Intel, AMD see date with justice pushed back to 2010

AMD's five-year-old antitrust suit alleging that Intel unfairly manipulated the chip market hits another snag

The trial for Advanced Micro Devices' five-year-old antitrust suit alleging that competitor Intel unfairly manipulated the chip market has been delayed until February 2010.

The trial was previously scheduled for April 2009, AMD spokeswoman Hollis Krym, said Friday.

AMD is accusing Intel of using illegal subsidies in order to coerce 38 companies in North America, Asia, and Europe to use its products, in some cases threatening retribution if those companies used or sold AMD products.

It alleges that Intel pushed major customers, such as Dell, Sony, Gateway and Hitachi, into making exclusive deals in return for cash, discriminatory pricing or marketing subsidies.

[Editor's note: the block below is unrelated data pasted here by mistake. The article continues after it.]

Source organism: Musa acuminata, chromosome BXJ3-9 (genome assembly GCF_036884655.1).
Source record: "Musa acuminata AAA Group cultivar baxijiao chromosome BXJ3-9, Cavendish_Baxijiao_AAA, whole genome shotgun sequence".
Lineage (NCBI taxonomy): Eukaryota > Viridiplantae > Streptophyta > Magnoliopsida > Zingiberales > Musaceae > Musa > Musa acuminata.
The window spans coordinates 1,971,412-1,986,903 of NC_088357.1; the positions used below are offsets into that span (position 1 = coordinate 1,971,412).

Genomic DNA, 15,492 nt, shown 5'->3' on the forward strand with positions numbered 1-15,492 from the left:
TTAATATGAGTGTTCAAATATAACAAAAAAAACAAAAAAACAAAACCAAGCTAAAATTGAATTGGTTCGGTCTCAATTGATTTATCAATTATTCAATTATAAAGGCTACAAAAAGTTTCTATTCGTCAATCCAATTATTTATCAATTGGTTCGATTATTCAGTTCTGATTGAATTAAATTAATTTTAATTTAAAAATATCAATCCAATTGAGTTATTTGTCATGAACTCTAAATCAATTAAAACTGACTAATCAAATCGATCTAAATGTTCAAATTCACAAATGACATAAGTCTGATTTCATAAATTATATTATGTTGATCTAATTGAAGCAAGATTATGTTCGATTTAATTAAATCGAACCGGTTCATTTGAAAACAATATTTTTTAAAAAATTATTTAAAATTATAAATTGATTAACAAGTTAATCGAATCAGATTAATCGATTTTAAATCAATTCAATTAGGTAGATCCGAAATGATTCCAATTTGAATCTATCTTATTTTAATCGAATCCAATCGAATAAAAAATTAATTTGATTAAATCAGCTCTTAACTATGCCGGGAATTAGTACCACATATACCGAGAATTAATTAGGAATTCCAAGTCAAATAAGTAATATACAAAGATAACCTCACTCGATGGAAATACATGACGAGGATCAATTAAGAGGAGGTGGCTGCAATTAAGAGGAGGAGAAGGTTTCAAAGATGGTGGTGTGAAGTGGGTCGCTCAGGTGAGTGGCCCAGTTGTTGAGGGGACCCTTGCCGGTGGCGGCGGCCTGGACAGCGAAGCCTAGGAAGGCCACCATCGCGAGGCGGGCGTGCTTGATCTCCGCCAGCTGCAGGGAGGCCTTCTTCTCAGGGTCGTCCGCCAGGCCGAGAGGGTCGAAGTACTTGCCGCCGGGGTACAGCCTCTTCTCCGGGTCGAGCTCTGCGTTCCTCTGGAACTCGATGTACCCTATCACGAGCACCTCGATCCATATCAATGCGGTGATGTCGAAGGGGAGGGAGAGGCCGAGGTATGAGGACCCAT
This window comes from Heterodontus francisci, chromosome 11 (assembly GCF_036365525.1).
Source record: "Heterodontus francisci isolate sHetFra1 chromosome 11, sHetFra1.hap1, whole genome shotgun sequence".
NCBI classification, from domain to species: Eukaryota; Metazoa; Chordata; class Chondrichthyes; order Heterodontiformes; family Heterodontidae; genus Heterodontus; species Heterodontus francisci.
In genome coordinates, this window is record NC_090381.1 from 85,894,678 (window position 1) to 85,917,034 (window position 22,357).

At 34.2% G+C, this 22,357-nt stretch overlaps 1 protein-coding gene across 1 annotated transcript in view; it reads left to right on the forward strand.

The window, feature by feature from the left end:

The long-running suit has been beset by snags. Intel said in March 2007 it may have lost internal e-mail needed as evidence for the trial. Recent court documents show that Intel is still hunting for internal e-mail.

[ For complete coverage of AMD's long-running antitrust suit against Intel, read InfoWorld's  special report. ]

The civil suit, which will be heard in U.S. District Court for the District of Delaware, was filed in June 2005.

Intel faces continuing antitrust problems. On Thursday, the Korea Fair Trade Commission fined Intel $25 million for abusing its dominant position in the chip market in South Korea.

The KFTC's investigation centered on whether Intel offered rebates to South Korean computer makers in a way that harmed AMD. Intel can appeal the finding to Seoul's high court.

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